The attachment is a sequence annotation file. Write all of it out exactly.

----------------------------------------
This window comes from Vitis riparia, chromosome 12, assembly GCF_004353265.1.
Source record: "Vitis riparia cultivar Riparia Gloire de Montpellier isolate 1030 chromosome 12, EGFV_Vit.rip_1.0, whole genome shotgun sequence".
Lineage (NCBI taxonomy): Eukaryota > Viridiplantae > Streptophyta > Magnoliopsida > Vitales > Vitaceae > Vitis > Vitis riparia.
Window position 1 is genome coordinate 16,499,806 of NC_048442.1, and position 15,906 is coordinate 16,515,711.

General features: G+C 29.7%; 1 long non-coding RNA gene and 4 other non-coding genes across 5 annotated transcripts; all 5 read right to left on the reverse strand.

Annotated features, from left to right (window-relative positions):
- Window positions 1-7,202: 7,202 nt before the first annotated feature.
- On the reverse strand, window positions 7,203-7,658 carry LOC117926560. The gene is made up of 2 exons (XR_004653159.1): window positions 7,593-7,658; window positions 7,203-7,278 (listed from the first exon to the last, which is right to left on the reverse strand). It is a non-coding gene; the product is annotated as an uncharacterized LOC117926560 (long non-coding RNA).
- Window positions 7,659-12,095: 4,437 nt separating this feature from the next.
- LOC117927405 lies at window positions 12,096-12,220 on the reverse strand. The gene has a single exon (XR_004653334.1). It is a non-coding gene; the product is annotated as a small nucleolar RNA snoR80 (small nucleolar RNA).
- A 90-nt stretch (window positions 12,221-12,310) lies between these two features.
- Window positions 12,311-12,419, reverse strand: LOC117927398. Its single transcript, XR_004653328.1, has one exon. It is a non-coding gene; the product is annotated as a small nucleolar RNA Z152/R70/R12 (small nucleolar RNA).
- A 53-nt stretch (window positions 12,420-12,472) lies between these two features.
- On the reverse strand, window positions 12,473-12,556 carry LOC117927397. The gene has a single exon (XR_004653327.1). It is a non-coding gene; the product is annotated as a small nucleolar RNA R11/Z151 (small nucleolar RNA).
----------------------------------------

This window comes from Vitis riparia, chromosome 12, assembly GCF_004353265.1.
Source record: "Vitis riparia cultivar Riparia Gloire de Montpellier isolate 1030 chromosome 12, EGFV_Vit.rip_1.0, whole genome shotgun sequence".
Lineage (NCBI taxonomy): Eukaryota > Viridiplantae > Streptophyta > Magnoliopsida > Vitales > Vitaceae > Vitis > Vitis riparia.
Window position 1 is genome coordinate 16,499,806 of NC_048442.1, and position 15,906 is coordinate 16,515,711.

General features: G+C 29.7%; 1 long non-coding RNA gene and 4 other non-coding genes across 5 annotated transcripts; all 5 read right to left on the reverse strand.

Annotated features, from left to right (window-relative positions):
- Window positions 1-7,202: 7,202 nt before the first annotated feature.
- On the reverse strand, window positions 7,203-7,658 carry LOC117926560. The gene is made up of 2 exons (XR_004653159.1): window positions 7,593-7,658; window positions 7,203-7,278 (listed from the first exon to the last, which is right to left on the reverse strand). It is a non-coding gene; the product is annotated as an uncharacterized LOC117926560 (long non-coding RNA).
- Window positions 7,659-12,095: 4,437 nt separating this feature from the next.
- LOC117927405 lies at window positions 12,096-12,220 on the reverse strand. The gene has a single exon (XR_004653334.1). It is a non-coding gene; the product is annotated as a small nucleolar RNA snoR80 (small nucleolar RNA).
- A 90-nt stretch (window positions 12,221-12,310) lies between these two features.
- Window positions 12,311-12,419, reverse strand: LOC117927398. Its single transcript, XR_004653328.1, has one exon. It is a non-coding gene; the product is annotated as a small nucleolar RNA Z152/R70/R12 (small nucleolar RNA).
- A 53-nt stretch (window positions 12,420-12,472) lies between these two features.
- On the reverse strand, window positions 12,473-12,556 carry LOC117927397. The gene has a single exon (XR_004653327.1). It is a non-coding gene; the product is annotated as a small nucleolar RNA R11/Z151 (small nucleolar RNA).